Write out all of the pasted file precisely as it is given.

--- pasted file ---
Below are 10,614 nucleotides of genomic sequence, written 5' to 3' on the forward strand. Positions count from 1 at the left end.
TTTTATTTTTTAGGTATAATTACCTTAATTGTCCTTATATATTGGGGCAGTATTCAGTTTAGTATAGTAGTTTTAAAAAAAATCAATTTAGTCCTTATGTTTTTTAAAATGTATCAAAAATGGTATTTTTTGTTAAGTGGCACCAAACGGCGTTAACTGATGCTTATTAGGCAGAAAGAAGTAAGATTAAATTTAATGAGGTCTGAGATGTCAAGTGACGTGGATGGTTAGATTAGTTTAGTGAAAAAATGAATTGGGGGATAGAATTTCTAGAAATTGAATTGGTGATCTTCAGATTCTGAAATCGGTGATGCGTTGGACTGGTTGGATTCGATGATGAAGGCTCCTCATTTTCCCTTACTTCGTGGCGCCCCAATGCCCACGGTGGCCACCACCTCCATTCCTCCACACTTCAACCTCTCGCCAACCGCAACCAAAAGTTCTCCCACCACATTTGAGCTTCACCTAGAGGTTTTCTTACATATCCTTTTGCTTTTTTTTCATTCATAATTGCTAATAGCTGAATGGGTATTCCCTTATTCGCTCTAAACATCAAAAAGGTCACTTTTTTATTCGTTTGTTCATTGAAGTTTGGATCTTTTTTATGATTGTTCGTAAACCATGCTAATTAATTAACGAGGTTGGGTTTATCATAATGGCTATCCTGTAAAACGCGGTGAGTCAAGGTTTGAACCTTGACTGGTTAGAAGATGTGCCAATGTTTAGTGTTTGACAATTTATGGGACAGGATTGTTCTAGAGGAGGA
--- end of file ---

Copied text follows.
Below are 10,614 nucleotides of genomic sequence, written 5' to 3' on the forward strand. Positions count from 1 at the left end.
TTTTATTTTTTAGGTATAATTACCTTAATTGTCCTTATATATTGGGGCAGTATTCAGTTTAGTATAGTAGTTTTAAAAAAAATCAATTTAGTCCTTATGTTTTTTAAAATGTATCAAAAATGGTATTTTTTGTTAAGTGGCACCAAACGGCGTTAACTGATGCTTATTAGGCAGAAAGAAGTAAGATTAAATTTAATGAGGTCTGAGATGTCAAGTGACGTGGATGGTTAGATTAGTTTAGTGAAAAAATGAATTGGGGGATAGAATTTCTAGAAATTGAATTGGTGATCTTCAGATTCTGAAATCGGTGATGCGTTGGACTGGTTGGATTCGATGATGAAGGCTCCTCATTTTCCCTTACTTCGTGGCGCCCCAATGCCCACGGTGGCCACCACCTCCATTCCTCCACACTTCAACCTCTCGCCAACCGCAACCAAAAGTTCTCCCACCACATTTGAGCTTCACCTAGAGGTTTTCTTACATATCCTTTTGCTTTTTTTTCATTCATAATTGCTAATAGCTGAATGGGTATTCCCTTATTCGCTCTAAACATCAAAAAGGTCACTTTTTTATTCGTTTGTTCATTGAAGTTTGGATCTTTTTTATGATTGTTCGTAAACCATGCTAATTAATTAACGAGGTTGGGTTTATCATAATGGCTATCCTGTAAAACGCGGTGAGTCAAGGTTTGAACCTTGACTGGTTAGAAGATGTGCCAATGTTTAGTGTTTGACAATTTATGGGACAGGATTGTTCTAGAGGAGGA